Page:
Ozonation is effective in improving the quality of municipal wastewater effluents by eliminating organic micropollutants. Nevertheless, ozone process design is still limited by (i) the large number of structurally diverse micropollutants and (ii) the varying quality of wastewater matrices (especially dissolved organic matter). These issues were addressed by grouping 16 micropollutants according to their ozone and hydroxyl radical ( •OH) rate constants and normalizing the applied ozone dose to the dissolved organic carbon concentration (i.e., g O3/g DOC). Consistent elimination of micropollutants was observed in 10 secondary municipal wastewater effluents spiked with 16 micropollutants (∼2 μg/L) in the absence of ozone demand exerted by nitrite. The elimination of ozone-refractory micropollutants was well predicted by measuring the •OH exposure by the decrease of the probe compound p-chlorobenzoic acid. The average molar •OH yields (moles of •OH produced per mole of ozone consumed) were 21 ± 3% for g O3/g DOC = 1.0, and the average rate constant for the reaction of •OH with effluent organic matter was (2.1 ± 0.6) × 104 (mg C/L) -1 s-1. On the basis of these results, a DOC-normalized ozone dose, together with the rate constants for the reaction of the selected micropollutants with ozone and •OH, and the measurement of the •OH exposure are proposed as key parameters for the prediction of the elimination efficiency of micropollutants during ozonation of municipal wastewater effluents with varying water quality.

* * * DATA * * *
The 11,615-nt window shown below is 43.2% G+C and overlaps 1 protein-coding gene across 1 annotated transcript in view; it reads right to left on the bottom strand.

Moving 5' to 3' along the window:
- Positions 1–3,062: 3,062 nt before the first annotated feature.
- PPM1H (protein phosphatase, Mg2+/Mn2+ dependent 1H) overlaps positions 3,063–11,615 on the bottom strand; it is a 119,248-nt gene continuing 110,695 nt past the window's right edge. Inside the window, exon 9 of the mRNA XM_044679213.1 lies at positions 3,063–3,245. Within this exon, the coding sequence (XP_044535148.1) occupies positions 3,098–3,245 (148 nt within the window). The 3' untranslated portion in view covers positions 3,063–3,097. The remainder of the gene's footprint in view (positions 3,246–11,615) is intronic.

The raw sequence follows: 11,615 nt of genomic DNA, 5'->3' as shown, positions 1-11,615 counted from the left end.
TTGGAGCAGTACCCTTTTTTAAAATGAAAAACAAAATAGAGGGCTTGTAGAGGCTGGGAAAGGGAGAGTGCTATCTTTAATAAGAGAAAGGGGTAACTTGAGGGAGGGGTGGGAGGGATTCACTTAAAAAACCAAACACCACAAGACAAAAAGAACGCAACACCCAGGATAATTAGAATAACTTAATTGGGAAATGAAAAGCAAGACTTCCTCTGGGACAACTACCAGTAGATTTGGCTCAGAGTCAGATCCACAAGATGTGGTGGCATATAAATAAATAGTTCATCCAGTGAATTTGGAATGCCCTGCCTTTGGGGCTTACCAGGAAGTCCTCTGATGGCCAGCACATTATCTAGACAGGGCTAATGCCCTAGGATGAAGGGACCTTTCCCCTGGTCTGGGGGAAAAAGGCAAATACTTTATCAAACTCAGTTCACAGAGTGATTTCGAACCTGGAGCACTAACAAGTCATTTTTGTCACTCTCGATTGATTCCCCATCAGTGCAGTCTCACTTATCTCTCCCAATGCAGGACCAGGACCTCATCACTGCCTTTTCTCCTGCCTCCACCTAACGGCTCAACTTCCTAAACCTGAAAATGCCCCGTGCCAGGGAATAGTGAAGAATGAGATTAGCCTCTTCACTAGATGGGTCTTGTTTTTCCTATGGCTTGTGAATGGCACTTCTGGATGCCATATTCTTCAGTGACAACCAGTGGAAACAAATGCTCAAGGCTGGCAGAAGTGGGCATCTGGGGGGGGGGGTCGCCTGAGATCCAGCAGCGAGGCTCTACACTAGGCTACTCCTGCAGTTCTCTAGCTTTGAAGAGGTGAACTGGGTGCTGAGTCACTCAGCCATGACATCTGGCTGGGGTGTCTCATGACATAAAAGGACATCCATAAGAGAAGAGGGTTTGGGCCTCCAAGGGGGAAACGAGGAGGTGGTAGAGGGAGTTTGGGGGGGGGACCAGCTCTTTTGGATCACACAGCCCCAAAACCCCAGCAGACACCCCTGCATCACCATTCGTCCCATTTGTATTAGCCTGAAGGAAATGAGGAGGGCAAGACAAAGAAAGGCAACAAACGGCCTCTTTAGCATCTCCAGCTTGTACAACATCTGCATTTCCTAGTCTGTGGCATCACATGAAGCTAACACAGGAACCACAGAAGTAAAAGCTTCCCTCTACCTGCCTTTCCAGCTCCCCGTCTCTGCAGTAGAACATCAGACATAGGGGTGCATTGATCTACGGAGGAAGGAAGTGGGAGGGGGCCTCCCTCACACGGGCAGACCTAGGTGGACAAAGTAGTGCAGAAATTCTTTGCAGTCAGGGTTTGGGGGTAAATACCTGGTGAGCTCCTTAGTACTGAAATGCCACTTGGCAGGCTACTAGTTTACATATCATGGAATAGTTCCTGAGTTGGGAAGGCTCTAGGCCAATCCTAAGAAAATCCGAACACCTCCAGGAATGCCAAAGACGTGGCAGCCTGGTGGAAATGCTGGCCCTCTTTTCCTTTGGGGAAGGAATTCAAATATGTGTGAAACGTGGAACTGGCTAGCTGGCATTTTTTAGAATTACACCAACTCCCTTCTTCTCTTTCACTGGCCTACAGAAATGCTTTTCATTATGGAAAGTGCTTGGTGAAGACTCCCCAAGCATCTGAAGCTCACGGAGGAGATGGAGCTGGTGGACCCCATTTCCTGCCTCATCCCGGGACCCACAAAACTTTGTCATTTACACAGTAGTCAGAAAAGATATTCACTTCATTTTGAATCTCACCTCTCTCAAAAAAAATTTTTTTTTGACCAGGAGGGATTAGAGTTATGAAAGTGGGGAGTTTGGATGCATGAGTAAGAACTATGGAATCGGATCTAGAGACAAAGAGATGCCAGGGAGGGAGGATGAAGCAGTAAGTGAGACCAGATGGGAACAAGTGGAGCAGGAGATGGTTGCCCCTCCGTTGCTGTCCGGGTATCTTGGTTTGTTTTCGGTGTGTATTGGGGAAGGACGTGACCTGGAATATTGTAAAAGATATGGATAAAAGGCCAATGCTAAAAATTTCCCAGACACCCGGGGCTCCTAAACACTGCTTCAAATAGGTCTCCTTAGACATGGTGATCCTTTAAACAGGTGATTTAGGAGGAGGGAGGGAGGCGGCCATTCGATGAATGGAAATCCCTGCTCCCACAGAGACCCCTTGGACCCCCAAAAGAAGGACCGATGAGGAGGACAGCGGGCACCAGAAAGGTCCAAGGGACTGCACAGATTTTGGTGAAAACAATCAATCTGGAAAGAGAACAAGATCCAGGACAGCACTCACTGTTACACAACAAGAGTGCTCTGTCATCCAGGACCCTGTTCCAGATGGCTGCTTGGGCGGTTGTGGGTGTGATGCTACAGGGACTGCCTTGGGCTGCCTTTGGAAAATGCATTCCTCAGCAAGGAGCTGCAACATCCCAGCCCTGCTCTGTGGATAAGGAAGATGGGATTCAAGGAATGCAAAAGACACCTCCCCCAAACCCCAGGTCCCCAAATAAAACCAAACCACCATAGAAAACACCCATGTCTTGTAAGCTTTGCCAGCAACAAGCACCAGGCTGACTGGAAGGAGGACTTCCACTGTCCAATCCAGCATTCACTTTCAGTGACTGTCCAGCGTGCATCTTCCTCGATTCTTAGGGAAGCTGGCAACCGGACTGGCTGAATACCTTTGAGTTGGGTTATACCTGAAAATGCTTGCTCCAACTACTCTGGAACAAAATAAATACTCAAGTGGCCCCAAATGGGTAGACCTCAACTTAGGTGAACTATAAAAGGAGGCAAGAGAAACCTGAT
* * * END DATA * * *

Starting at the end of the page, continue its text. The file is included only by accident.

ASJC Scopus subject areas
- Environmental Chemistry